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Organizers: Rosemont Comic-Con here to stay
By Matt Arado | Daily Herald Staff

The Chicago Comic-Con, taking place this weekend in Rosemont, is expected to attract thousands of comics and pop-culture fans, even though fewer comic-book companies are setting up booths there.

 

Drive down River Road in Rosemont this weekend and you're likely to see fans in costume walking toward the Donald E. Stephens Convention Center, like this fan of the Samurai Pizza Cats cartoon.

 

Daily Herald file photo

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Published: 8/7/2009 12:00 AM

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Superheroes are taking over the suburbs again.

Hard-core fans of Spider-Man, Optimus Prime and countless other pop-culture icons will gather in Rosemont this weekend - some of them in costume - to celebrate their obsessions at the annual Chicago Comic-Con (formerly known as Wizard World Chicago).

"We're expecting record attendance," said Gareb Shamus, chief executive officer of Wizard Entertainment, the New York-based organizer of the show. "Chicago-area fans are always good to us."

Despite Shamus' optimism, the show opens today after weeks of Internet speculation that it might not be around much longer. The biggest comic companies - Marvel, DC, Image, Dark Horse - won't set up booths at the show this weekend, a change from previous years. The number of panel discussions and other special programs is down, as well.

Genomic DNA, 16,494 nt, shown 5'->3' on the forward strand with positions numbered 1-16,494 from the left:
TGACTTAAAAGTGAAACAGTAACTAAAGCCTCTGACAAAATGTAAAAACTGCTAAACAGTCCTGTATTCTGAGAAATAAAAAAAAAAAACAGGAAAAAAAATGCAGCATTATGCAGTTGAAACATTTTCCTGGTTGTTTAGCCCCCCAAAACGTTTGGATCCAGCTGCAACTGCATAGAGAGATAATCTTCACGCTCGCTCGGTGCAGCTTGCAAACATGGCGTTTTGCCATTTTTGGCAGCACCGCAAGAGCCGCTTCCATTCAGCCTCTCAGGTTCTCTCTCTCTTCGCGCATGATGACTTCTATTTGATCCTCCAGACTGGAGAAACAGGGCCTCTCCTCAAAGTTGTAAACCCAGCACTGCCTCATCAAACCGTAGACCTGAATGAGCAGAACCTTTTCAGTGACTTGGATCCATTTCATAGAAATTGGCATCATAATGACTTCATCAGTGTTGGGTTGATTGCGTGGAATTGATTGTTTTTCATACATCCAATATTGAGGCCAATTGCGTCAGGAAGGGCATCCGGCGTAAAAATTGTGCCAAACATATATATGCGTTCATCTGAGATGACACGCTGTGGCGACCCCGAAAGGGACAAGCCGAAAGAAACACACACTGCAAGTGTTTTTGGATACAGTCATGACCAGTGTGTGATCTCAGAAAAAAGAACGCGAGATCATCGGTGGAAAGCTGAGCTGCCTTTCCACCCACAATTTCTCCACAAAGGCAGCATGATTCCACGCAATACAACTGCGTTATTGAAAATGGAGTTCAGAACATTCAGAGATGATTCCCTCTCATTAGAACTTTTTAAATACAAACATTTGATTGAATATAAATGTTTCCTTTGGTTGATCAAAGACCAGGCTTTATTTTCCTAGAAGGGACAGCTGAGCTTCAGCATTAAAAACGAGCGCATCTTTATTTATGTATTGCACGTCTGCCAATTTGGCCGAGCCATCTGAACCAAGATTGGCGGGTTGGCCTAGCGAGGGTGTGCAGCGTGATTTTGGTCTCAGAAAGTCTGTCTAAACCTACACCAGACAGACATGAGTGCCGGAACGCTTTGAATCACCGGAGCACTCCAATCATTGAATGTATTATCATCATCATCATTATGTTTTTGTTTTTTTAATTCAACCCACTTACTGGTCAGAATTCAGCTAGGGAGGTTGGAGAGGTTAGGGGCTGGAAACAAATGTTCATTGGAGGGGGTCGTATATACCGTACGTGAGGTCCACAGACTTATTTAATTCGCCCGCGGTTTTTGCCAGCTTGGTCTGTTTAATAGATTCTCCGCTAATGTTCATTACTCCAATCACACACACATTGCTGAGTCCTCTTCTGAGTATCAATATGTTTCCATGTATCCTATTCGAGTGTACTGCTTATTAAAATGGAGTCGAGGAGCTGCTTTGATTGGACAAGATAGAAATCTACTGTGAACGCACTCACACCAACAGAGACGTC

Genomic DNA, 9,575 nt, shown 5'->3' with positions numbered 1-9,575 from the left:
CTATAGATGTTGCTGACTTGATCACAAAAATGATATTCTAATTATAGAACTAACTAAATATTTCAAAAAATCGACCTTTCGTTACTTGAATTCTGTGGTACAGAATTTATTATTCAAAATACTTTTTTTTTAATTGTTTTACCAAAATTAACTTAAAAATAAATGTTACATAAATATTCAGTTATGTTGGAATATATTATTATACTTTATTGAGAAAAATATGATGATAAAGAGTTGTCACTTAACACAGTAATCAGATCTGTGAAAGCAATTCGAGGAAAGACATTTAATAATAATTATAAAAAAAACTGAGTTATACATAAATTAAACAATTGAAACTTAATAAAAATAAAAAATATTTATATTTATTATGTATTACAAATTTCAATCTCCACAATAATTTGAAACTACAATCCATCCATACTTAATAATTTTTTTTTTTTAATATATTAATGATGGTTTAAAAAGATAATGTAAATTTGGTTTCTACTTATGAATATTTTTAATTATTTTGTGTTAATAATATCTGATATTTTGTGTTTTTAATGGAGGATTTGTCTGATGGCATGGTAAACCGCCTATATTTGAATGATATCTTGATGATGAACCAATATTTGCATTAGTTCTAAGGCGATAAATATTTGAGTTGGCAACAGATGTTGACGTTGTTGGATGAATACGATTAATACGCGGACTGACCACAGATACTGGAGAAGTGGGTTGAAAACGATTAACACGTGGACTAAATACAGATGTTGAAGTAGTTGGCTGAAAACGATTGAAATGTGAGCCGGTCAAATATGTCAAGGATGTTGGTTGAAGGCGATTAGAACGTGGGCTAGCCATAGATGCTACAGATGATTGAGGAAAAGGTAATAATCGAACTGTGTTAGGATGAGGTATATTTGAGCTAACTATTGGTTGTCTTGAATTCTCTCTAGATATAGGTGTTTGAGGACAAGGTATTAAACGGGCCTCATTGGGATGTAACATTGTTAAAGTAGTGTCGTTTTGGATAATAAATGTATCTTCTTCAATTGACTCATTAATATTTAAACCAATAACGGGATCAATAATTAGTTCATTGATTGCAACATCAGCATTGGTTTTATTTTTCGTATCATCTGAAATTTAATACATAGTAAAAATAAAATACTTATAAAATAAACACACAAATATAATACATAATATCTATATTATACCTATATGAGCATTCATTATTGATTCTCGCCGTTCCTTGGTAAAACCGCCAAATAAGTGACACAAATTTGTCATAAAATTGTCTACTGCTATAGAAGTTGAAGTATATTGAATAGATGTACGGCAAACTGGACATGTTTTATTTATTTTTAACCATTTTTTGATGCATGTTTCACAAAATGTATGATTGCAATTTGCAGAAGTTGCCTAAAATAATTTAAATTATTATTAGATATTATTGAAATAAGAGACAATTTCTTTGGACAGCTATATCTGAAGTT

Adding fuel to the speculation is that a new comics show, the Chicago Comics and Entertainment Expo (or "C2E2"), debuts at McCormick Place in the city in April 2010. Marvel, DC, Image and Dark Horse have already secured booth space at that show.

Are the suburbs losing their biggest comics convention? Not a chance, Shamus says.

"We're absolutely committed to the show and its location," he said. "As far as I'm concerned, we'll be there forever."

That's good news for Rosemont and surrounding towns. The show, held at the Donald E. Stephens Convention Center, brings an estimated 75,000 people to the Northwest suburbs over the course of the weekend. Rosemont officials say the event provides a nice boost for local businesses.

"A good portion of the hotel rooms will be occupied, and our restaurants absolutely thrive during an event like this," said Chris Stephens, general manager of the convention center. "Plus, it's fun to see the fans who dress up walking down River Road."

The Chicago Comic-Con gives comic-book fans a chance to buy comics from dozens of dealers and meet the top creators in the industry. It also offers plenty of products and celebrity appearances for fans of animation, video games, movies and television.

Like other conventions, particularly the huge Comic-Con International that just wrapped up in San Diego, movies and TV play an increasingly large role at the Rosemont show. Michelle Rodriguez ("Fast & Furious"), Edward James Olmos ("Battlestar Galactica"), Cameron Bright ("Twilight") and Ray Park ("G.I. Joe: The Rise of Cobra") are among the big- and small-screen stars scheduled to attend.

Shamus says, though, that comics remain the heart of the event. He pointed out that while the large comics companies won't have booths, they've sent dozens of their best writers, artists and editors to talk with the fans.

"No fan of Marvel or DC or the other companies will come away disappointed," he said.

Shamus added that he's not upset about the arrival next year of the C2E2 show, which will be put on by Reed Exhibitions, producers of the successful New York Comic Con.

"I don't look at it as competition," Shamus said. "Anything that raises awareness about comics and pop culture is good for everyone."

Dan Brouwer, an employee at Graham Crackers Comics in Naperville, said that comics fans sometimes get bummed that other forms of pop culture seem to be taking over conventions like the one in Rosemont. Graham Crackers plans to set up shop there this weekend.

"It seems like the comics crowd has gotten smaller at the show, but it's still a major event," he said. "And next year, we'll have the new convention, too."